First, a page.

Thyroid nodules in children: current profile of a changing disease

South Med J. 1989 Dec;82(12):1472-8. doi: 10.1097/00007611-198912000-00005.


Pediatric thyroid disease has changed since the decline of widespread cervical irradiation. Our analysis of 32 recently resected childhood thyroid nodules showed that the incidence of malignancy (22%) is decreasing, though the incidence of nodules is stable. Risk factors for development of thyroid disease include female sex, age around puberty, family history of thyroid disease, previous or coexisting thyroid disease, and history of a medical condition that may be steroid- or endocrine-related. Age, sex, location and size of nodule, duration of symptoms, and family or patient history of thyroid disease did not distinguish between malignant and benign disease preoperatively. Of the seven children with thyroid cancer, six (86%) had unrelated concurrent medical conditions, compared with 9/25 (36%) with benign disease and 2/11 (18%) with adenoma. Fine needle biopsies provided correct preoperative diagnosis in 6/7 cases. As pediatric thyroid malignancy becomes rarer and the high-risk nodule becomes better defined, criteria for surgical versus nonsurgical modes of diagnosis and treatment should become more distinct.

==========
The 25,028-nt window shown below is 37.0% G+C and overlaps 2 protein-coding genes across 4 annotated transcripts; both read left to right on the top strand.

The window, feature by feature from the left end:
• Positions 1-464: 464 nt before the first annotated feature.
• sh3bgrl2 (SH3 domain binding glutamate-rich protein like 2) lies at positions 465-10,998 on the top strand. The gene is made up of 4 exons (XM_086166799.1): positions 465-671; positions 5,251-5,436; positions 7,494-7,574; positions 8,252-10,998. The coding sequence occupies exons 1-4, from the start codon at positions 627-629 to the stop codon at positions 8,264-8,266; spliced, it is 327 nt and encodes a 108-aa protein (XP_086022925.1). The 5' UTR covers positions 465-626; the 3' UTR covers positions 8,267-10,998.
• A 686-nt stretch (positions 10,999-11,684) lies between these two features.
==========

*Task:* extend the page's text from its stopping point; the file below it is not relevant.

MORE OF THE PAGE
Publication types

  • Comparative Study

MeSH terms

  • Adolescent
  • Adult
  • Carcinoma, Papillary / diagnosis
  • Carcinoma, Papillary / epidemiology
  • Carcinoma, Papillary / surgery
  • Child
  • Child, Preschool
  • Female
  • Humans
  • Incidence
  • Infant
  • Infant, Newborn
  • Male
  • Retrospective Studies
  • Risk Factors
  • Texas
  • Thyroid Diseases / diagnosis
  • Thyroid Diseases / epidemiology*
  • Thyroid Diseases / surgery
  • Thyroid Function Tests
  • Thyroid Neoplasms / diagnosis
  • Thyroid Neoplasms / epidemiology
  • Thyroid Neoplasms / surgery
  • Ultrasonography